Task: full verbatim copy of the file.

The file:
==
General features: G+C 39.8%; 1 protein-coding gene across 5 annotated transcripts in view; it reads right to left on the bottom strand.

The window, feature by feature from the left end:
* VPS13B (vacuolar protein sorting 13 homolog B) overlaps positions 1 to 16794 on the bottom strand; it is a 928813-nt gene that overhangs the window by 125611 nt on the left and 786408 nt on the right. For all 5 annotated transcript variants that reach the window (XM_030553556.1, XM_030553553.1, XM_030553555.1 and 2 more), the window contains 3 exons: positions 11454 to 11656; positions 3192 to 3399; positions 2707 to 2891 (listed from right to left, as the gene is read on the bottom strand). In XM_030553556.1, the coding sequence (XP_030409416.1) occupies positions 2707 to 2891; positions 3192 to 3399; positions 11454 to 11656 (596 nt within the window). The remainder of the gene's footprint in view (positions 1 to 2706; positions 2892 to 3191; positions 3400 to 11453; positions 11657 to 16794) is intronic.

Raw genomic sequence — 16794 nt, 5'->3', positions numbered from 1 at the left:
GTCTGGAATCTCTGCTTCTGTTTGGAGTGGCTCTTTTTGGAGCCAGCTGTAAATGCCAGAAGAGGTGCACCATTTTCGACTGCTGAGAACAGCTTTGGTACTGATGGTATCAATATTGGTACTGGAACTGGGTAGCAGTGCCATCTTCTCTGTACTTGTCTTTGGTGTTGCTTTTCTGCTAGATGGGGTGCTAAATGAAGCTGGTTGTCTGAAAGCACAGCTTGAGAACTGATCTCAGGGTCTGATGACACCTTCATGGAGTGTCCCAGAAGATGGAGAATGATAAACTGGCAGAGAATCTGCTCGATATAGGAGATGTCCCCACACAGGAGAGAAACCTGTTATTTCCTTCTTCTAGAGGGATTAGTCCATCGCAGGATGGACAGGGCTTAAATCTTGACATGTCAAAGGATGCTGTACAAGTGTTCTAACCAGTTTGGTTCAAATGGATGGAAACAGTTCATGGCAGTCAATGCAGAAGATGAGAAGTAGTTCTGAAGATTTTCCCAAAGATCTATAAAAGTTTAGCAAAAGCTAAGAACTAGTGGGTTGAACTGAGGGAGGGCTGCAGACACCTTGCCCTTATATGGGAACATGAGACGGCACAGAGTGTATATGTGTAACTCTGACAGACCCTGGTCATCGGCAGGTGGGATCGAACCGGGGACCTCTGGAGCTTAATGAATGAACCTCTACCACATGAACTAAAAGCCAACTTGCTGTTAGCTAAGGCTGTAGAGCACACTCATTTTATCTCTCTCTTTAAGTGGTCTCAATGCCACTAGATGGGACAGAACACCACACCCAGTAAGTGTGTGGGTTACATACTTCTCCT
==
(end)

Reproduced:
General features: G+C 39.8%; 1 protein-coding gene across 5 annotated transcripts in view; it reads right to left on the bottom strand.

The window, feature by feature from the left end:
* VPS13B (vacuolar protein sorting 13 homolog B) overlaps positions 1 to 16794 on the bottom strand; it is a 928813-nt gene that overhangs the window by 125611 nt on the left and 786408 nt on the right. For all 5 annotated transcript variants that reach the window (XM_030553556.1, XM_030553553.1, XM_030553555.1 and 2 more), the window contains 3 exons: positions 11454 to 11656; positions 3192 to 3399; positions 2707 to 2891 (listed from right to left, as the gene is read on the bottom strand). In XM_030553556.1, the coding sequence (XP_030409416.1) occupies positions 2707 to 2891; positions 3192 to 3399; positions 11454 to 11656 (596 nt within the window). The remainder of the gene's footprint in view (positions 1 to 2706; positions 2892 to 3191; positions 3400 to 11453; positions 11657 to 16794) is intronic.

Raw genomic sequence — 16794 nt, 5'->3', positions numbered from 1 at the left:
GTCTGGAATCTCTGCTTCTGTTTGGAGTGGCTCTTTTTGGAGCCAGCTGTAAATGCCAGAAGAGGTGCACCATTTTCGACTGCTGAGAACAGCTTTGGTACTGATGGTATCAATATTGGTACTGGAACTGGGTAGCAGTGCCATCTTCTCTGTACTTGTCTTTGGTGTTGCTTTTCTGCTAGATGGGGTGCTAAATGAAGCTGGTTGTCTGAAAGCACAGCTTGAGAACTGATCTCAGGGTCTGATGACACCTTCATGGAGTGTCCCAGAAGATGGAGAATGATAAACTGGCAGAGAATCTGCTCGATATAGGAGATGTCCCCACACAGGAGAGAAACCTGTTATTTCCTTCTTCTAGAGGGATTAGTCCATCGCAGGATGGACAGGGCTTAAATCTTGACATGTCAAAGGATGCTGTACAAGTGTTCTAACCAGTTTGGTTCAAATGGATGGAAACAGTTCATGGCAGTCAATGCAGAAGATGAGAAGTAGTTCTGAAGATTTTCCCAAAGATCTATAAAAGTTTAGCAAAAGCTAAGAACTAGTGGGTTGAACTGAGGGAGGGCTGCAGACACCTTGCCCTTATATGGGAACATGAGACGGCACAGAGTGTATATGTGTAACTCTGACAGACCCTGGTCATCGGCAGGTGGGATCGAACCGGGGACCTCTGGAGCTTAATGAATGAACCTCTACCACATGAACTAAAAGCCAACTTGCTGTTAGCTAAGGCTGTAGAGCACACTCATTTTATCTCTCTCTTTAAGTGGTCTCAATGCCACTAGATGGGACAGAACACCACACCCAGTAAGTGTGTGGGTTACATACTTCTCCT